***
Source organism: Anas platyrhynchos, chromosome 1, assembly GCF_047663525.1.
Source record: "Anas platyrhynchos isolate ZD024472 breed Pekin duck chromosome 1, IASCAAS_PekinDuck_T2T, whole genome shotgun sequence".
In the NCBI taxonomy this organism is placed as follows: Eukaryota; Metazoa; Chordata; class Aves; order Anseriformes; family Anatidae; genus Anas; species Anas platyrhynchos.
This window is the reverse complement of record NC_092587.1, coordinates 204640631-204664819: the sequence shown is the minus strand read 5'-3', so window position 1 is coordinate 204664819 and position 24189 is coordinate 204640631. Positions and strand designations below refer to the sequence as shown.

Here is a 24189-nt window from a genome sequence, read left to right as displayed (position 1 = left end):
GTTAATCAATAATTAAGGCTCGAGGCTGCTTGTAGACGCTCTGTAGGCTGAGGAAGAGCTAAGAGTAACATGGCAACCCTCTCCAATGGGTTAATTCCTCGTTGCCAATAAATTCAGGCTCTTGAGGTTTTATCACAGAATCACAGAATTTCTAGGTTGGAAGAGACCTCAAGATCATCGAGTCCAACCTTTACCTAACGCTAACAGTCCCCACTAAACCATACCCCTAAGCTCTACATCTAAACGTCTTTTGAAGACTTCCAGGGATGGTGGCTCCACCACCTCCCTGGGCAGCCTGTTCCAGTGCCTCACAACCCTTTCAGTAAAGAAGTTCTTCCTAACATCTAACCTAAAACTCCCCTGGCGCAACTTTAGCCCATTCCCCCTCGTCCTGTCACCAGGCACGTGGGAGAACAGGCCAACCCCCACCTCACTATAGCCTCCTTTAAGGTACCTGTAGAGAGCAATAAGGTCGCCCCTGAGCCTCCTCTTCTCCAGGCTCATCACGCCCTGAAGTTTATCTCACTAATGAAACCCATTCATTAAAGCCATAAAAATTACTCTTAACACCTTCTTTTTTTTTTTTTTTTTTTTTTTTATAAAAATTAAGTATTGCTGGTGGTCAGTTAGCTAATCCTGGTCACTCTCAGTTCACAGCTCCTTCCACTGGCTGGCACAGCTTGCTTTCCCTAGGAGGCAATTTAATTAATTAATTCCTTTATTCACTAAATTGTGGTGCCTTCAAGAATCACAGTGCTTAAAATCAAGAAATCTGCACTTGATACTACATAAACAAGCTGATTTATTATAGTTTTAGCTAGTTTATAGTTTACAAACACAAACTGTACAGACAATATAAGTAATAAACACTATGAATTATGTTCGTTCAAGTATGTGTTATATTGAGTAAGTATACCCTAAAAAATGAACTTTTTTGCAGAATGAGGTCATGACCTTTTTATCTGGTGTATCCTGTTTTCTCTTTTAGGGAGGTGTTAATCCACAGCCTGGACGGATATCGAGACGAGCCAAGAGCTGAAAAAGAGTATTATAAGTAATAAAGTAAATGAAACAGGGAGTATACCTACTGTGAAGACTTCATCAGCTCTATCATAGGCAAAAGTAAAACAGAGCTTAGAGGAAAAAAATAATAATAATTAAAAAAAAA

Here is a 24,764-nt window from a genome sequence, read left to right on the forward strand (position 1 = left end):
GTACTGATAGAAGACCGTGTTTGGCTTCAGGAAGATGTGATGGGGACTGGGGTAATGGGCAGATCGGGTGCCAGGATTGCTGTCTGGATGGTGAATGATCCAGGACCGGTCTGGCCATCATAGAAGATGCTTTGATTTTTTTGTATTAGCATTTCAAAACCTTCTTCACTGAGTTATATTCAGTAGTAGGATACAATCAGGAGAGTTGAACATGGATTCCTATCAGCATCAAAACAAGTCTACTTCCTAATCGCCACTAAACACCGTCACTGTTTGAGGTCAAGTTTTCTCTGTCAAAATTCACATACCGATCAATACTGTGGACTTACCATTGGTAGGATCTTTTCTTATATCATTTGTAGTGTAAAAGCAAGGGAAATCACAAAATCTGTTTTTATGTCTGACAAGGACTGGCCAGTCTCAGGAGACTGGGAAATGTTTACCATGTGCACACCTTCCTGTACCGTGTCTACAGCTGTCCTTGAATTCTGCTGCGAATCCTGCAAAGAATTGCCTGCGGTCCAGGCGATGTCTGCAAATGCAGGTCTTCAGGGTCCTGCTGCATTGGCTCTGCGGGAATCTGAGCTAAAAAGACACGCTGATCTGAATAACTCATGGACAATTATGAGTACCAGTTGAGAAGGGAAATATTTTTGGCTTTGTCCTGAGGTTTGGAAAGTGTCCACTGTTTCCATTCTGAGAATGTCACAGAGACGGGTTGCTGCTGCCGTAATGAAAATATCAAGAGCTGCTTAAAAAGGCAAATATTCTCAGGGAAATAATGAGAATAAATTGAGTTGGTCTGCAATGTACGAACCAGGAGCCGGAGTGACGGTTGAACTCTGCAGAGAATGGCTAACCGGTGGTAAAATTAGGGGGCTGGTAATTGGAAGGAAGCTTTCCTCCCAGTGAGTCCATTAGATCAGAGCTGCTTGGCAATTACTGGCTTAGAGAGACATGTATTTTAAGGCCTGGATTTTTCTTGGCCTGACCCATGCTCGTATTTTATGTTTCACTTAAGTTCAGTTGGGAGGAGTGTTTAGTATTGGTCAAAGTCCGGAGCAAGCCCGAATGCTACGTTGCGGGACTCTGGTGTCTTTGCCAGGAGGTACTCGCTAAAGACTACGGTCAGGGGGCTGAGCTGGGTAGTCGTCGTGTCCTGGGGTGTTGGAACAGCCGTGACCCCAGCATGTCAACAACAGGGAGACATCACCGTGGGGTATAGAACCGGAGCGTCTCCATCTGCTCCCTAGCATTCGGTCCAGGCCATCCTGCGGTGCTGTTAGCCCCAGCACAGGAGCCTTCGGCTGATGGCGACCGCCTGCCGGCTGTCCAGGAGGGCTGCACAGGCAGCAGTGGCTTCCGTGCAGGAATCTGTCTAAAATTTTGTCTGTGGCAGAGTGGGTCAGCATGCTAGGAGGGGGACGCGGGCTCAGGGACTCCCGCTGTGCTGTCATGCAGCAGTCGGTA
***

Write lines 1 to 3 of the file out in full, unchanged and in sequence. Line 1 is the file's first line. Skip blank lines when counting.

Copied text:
Source organism: Anas platyrhynchos, chromosome 1, assembly GCF_047663525.1.
Source record: "Anas platyrhynchos isolate ZD024472 breed Pekin duck chromosome 1, IASCAAS_PekinDuck_T2T, whole genome shotgun sequence".
In the NCBI taxonomy this organism is placed as follows: Eukaryota; Metazoa; Chordata; class Aves; order Anseriformes; family Anatidae; genus Anas; species Anas platyrhynchos.